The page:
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Medtech Losers Of 2014

Medtech Losers Of 2014
MD+DI's take on issues and companies that didn't have the best year. 

It's that time of year again - to parse out who ended up on top and who and what didn't.

2014 was a most interesting year for medtech especially given the various megamergers that have been announced and rumored. The medical device tax is still being collected, so a cherished dream of the industry, particularly of lobbying groups to repeal the tax, still remains unfulfilled. Startups continued to have a very tough time raising money this year and given that active buyers like Medtronic and Covidien are merging, it may dampen their M&A activity somewhat - not good news for startups.

On the positive side, many more collaborations with unlikely partners are taking place as medtech firms, traditionally known to keep to their own corner of the healthcare market are opening up to team up with providers, insurers and physicians to tackle chronic disease and hospital efficiency, all in a bid to reign in runaway healthcare costs. Digital health and wearable devices are also making the leap from being consumer-directed devices to regulated apps and devices to be used in the clinical world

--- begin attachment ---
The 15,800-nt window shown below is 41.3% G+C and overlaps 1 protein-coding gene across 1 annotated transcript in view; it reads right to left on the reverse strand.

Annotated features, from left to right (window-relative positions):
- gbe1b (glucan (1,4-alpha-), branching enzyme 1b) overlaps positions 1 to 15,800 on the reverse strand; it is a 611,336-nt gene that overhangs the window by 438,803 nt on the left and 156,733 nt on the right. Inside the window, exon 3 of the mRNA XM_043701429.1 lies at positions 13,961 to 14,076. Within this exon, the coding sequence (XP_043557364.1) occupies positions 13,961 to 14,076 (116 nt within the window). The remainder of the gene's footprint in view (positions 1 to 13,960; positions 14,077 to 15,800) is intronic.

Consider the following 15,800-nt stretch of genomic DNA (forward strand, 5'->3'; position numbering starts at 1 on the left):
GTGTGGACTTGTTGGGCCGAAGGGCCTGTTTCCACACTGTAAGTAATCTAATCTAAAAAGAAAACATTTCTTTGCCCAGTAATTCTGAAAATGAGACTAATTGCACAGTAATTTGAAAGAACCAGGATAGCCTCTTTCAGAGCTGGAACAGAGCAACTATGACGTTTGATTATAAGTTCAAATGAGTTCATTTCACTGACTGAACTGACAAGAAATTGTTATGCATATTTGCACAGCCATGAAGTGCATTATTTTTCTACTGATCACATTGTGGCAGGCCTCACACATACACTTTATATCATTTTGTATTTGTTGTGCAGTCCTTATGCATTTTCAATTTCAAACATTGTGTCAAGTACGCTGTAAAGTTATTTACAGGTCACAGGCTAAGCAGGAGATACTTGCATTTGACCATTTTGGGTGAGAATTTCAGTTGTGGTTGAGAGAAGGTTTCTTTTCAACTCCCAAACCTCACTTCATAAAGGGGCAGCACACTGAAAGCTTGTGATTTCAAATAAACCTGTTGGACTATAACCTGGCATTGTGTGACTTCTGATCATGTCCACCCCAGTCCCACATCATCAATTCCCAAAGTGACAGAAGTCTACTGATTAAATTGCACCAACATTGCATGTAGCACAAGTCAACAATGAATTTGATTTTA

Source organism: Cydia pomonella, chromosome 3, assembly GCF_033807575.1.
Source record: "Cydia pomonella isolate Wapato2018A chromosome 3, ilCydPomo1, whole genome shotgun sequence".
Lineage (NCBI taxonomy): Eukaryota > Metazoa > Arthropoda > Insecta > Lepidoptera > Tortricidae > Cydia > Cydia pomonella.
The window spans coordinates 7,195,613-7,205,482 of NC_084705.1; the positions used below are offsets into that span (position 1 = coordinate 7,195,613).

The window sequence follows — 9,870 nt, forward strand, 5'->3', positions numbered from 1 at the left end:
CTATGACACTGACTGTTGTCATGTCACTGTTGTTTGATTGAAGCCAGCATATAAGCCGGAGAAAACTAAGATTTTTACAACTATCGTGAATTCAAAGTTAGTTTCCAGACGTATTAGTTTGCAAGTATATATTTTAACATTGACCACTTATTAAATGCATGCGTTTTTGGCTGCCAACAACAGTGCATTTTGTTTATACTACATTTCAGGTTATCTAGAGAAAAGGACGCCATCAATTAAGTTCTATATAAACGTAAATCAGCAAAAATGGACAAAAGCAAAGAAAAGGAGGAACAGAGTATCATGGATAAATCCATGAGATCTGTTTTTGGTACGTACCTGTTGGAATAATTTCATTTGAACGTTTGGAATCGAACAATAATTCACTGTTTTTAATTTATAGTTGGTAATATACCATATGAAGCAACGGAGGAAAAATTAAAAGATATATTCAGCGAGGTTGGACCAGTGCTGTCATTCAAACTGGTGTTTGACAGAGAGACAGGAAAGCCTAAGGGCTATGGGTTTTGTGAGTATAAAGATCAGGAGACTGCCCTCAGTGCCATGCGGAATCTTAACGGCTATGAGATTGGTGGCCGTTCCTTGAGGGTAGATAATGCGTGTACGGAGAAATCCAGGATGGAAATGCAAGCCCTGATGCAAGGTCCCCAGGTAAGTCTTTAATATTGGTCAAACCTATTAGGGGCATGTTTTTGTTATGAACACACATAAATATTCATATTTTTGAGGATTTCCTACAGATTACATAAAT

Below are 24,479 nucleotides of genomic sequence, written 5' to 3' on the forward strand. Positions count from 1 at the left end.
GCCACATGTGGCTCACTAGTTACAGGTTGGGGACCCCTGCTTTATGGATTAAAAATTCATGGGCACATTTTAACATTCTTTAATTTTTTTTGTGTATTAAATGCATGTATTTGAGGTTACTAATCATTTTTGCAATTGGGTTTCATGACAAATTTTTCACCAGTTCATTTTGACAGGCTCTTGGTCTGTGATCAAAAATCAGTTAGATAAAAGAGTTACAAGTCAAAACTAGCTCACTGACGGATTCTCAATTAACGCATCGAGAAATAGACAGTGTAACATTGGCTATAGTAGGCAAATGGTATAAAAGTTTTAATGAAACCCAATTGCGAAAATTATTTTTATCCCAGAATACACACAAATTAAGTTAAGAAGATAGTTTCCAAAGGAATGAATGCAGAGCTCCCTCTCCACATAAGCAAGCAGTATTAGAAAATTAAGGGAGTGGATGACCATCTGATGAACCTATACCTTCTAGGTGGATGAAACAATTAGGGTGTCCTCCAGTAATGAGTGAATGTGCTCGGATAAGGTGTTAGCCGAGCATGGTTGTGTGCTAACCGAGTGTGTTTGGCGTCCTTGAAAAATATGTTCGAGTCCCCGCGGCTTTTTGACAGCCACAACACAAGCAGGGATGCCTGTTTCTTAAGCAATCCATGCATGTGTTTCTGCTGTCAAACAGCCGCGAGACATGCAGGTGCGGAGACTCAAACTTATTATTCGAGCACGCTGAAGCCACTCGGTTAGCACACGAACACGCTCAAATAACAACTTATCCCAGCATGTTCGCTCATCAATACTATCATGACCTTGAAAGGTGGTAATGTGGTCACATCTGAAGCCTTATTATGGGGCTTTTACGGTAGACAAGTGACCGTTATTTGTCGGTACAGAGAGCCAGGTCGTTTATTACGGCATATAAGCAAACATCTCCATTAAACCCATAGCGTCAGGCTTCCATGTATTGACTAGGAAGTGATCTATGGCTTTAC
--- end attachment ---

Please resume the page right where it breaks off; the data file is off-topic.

To sum up the positives of the year, on Monday, MD+DI published its Medtech Winners of 2014. Given there are two sides to every coin, here, we present a slideshow entitled: Medtech Losers of 2014. 

Begin Slideshow 

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